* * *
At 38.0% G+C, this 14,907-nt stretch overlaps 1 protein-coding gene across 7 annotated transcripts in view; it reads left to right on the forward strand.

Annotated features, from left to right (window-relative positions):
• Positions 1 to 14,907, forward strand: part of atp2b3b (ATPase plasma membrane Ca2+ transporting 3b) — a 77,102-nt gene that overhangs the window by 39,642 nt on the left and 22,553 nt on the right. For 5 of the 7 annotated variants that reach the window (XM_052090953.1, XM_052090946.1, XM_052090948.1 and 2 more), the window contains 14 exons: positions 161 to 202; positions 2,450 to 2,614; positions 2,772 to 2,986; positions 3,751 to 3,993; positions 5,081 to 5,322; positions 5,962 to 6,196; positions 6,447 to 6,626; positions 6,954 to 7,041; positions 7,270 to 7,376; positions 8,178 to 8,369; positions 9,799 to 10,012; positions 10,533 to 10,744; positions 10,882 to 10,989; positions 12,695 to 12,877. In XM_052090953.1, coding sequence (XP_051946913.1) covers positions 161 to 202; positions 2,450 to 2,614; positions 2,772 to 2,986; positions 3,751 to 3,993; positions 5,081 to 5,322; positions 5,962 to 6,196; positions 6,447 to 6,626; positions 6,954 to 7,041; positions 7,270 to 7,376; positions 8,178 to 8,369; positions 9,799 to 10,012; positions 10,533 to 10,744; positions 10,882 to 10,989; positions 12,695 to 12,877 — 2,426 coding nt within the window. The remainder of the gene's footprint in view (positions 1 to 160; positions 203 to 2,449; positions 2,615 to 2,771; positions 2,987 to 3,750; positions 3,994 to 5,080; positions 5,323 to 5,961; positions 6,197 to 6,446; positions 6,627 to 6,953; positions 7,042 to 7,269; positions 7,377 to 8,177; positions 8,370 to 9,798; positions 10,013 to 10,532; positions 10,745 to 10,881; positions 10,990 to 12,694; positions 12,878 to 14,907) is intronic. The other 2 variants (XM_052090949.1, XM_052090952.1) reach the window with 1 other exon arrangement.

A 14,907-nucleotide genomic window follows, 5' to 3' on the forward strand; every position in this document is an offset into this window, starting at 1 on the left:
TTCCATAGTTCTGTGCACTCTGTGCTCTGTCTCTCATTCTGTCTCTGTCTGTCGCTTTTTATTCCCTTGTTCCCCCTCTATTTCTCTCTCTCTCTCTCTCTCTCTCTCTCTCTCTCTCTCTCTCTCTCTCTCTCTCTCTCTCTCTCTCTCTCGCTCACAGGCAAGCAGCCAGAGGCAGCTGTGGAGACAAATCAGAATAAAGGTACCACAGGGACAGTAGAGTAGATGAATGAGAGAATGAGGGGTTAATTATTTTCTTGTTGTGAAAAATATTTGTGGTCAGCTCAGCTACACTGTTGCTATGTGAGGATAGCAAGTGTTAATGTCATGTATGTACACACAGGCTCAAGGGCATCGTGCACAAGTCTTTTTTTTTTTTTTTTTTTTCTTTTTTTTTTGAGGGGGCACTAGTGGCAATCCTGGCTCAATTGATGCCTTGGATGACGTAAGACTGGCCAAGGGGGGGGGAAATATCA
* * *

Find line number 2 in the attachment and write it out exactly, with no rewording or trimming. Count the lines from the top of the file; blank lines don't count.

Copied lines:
Annotated features, from left to right (window-relative positions):